Transform biomass side streams into clean energy.
Bühler and Vyncke have form a strategic partnership to offer integrated solutions with which biomass side stream products are transformed into clean process energy while reducing operator’s carbon footprint. The dependency on fossil fuels – and with this, CO2 emissions – can potentially decrease from 20-100%, according to the companies, depending on the raw material and side stream products. This means that in some cases, food plants can become fully carbon neutral.
The first focus of the partnership is the segments of cocoa, oat, and malt processing. Peter Vyncke, owner of Vyncke, elaborated: “Many industries rely on our solutions to reduce their fossil fuel consumption. With Bühler, we now aim to also become the standard to reduce the CO2 footprint of the food industry. Together, Bühler and Vyncke can now offer integrated and optimised solutions where economic and ecological benefits go hand in hand.”
Biomass by-products are generated in almost all food processes. Some examples include the processing of grains, rice, corn, and cocoa. Today, by-products are often either used for animal feed or simply disposed of. From biomass by-products, food manufacturers can also produce a climate-neutral form of energy. Unlike the combustion of fossil fuels, the use of biomass energy helps controlling greenhouse gas emissions as “the only fraction released corresponds to what the plants previously took from the atmosphere during their growth, which is less than transporting the side stream products to a place where they would be used for feed or disposal.” This creates a neutral CO2 cycle. With new equipment, digital services and retrofit offerings, Bühler has been making progress in designing its solutions more energy efficient.
Belgian technology supplier Vyncke specialises in energy production from a wide range of biomass by-products, including industrial or municipal wastes. The range of biomass-based fuels available for energy production is broad; from agricultural and wood residues to sludges from industrial processes, recycled wood, and specially grown energy crops. Vyncke designs and builds green and clean energy systems that combust biomass and waste to produce thermal process energy from 1-100 Mwh, and electrical energy from 0.5-15 Mwe.
Outside of energy-intensive industries, most companies have tended to view energy procurement as a cost to be managed rather than a strategic area in the value chain. Yet today, energy has become one of the most important levers for business success. With this collaboration, Bühler and Vyncke attempt to address this issue to develop solutions for more sustainable food production – with holistic process chains in which energy recovery is integrated so that external energy consumption and energy costs can be reduced. This not only contributes to greater sustainability, but also opens competitive advantages for food producers through greater energy efficiency.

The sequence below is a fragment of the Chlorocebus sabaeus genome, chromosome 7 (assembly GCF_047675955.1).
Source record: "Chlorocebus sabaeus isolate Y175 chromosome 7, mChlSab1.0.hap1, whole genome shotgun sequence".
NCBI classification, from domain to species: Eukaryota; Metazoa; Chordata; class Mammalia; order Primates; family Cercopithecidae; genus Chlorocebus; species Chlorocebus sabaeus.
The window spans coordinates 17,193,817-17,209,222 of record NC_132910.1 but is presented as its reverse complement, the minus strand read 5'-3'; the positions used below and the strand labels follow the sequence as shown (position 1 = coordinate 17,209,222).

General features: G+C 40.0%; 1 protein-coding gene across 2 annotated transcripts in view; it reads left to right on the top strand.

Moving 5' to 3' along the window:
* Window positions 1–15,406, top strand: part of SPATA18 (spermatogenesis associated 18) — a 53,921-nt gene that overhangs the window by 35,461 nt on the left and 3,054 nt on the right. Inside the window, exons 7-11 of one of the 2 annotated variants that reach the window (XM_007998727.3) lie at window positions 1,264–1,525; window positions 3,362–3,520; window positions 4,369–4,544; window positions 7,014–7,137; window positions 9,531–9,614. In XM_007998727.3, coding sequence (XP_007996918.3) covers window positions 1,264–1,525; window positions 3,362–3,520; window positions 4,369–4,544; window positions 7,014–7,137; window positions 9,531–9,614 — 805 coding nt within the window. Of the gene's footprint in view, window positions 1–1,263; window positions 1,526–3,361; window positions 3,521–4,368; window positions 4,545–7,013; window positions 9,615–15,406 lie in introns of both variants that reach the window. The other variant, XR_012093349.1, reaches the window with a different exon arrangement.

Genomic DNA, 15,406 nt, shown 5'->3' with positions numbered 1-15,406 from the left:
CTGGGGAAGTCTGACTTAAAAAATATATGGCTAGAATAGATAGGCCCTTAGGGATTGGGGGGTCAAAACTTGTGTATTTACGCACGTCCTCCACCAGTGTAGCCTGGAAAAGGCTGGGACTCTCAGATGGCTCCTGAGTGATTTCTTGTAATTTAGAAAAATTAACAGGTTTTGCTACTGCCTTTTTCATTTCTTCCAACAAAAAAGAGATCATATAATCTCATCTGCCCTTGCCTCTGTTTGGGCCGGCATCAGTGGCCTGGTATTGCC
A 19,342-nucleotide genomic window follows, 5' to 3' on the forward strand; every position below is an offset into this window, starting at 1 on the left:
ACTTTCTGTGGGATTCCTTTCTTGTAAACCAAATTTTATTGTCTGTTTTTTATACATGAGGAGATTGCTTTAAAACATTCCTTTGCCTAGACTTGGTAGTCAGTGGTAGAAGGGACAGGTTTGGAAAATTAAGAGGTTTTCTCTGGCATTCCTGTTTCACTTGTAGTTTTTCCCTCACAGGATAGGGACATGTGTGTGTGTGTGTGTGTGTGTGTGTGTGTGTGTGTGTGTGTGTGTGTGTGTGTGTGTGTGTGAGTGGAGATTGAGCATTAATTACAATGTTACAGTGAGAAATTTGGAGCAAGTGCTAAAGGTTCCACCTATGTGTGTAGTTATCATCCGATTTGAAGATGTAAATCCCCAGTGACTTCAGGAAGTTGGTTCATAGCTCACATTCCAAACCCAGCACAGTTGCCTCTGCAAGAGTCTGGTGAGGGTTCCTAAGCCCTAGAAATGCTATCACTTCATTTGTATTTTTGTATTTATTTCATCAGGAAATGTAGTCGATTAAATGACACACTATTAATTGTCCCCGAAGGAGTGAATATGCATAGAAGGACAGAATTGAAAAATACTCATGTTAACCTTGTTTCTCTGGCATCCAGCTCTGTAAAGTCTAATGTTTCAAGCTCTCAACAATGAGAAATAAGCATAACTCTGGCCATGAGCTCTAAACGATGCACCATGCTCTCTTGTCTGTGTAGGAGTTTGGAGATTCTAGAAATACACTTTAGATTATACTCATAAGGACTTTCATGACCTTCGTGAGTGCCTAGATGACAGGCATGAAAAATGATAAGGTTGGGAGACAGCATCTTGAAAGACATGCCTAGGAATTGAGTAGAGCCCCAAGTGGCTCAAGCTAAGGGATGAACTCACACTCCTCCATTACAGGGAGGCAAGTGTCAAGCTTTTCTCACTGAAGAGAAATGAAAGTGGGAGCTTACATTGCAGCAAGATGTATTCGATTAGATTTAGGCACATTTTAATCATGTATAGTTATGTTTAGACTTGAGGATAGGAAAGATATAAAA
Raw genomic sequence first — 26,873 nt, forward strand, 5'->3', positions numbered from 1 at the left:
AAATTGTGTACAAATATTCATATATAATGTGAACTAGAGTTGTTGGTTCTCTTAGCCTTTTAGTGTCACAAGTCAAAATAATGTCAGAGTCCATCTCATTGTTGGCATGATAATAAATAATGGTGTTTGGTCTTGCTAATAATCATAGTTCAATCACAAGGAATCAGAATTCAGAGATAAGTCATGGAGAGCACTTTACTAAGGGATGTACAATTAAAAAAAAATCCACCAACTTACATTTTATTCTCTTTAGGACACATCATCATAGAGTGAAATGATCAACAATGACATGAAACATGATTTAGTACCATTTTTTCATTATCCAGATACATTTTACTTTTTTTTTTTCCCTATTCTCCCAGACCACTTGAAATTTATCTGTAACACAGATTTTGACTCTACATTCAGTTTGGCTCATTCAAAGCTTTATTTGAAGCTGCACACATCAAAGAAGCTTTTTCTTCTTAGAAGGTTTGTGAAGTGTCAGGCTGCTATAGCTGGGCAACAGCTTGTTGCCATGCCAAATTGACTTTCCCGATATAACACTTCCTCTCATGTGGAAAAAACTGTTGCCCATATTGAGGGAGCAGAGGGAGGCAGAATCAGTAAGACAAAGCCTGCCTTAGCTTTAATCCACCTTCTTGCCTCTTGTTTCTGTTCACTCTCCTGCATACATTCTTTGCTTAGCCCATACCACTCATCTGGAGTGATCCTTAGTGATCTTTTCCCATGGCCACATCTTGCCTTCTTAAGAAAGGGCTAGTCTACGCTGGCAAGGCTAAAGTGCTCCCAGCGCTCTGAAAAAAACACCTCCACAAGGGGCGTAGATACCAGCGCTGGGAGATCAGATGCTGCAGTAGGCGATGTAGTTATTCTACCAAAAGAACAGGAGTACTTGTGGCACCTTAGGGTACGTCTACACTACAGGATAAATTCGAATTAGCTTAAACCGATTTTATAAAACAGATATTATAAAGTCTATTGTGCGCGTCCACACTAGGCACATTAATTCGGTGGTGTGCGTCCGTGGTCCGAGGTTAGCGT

“We are far from exploiting the full potential of recovering energy from side stream products. Our goal is to reduce the energy consumption of a food plant by up to 70%. The beauty of our solutions is that sustainability and economic criteria go hand in hand. Today, we are already enabling our customers to reduce emissions by 2.5 million tonnes of CO2 annually. By partnering with Bühler, we can further improve and scale these solutions in an integrated approach to create a much larger positive impact,” Vyncke said.
One joint project will be the expansion of a malt production plant for Malteria Oriental in Montevideo, Uruguay. Malteria Oriental belongs to the Grupo Petrópolis, a Brazilian beer producer. Their brewing business requires more malt, as beer consumption in South America has grown steadily in recent years.
In the project, Vyncke will be responsible for recovering thermal energy from biomass, which is a by-product of malt production. Through an on-site energy audit, Vyncke developed a setup to reduce the size of the energy system by 30%, creating savings in the total investment as well as the operational costs. Vyncke will build a turn-key 20MW superheated water boiler with dual combustion systems, which will burn internal barley husks and plant rejects, completed by externally sourced wood chips. This is expected to save 35,000 tonnes of CO2 emissions each year compared to standard operation practices in Uruguay, the company claimed.
The new malt house is designed for a batch size of 260 tonnies of barley, and has an annual capacity of 77,000 tonnes of malt. Commissioning and production are scheduled to take place in March next year.
Johannes Wick, CEO of Bühler grains and food, concluded: “By working closely together, we aim to execute projects with less coordination effort for our customers. Our joint innovative strength will drive us into the future, and our customers will have ever better and more efficient solutions at their disposal.”
Both Vyncke and Bühler have set the goal of reducing energy consumption in all new food plants by at least 50% by 2025. Together, both partners aim to create the possibility of making malting plants CO2 neutral.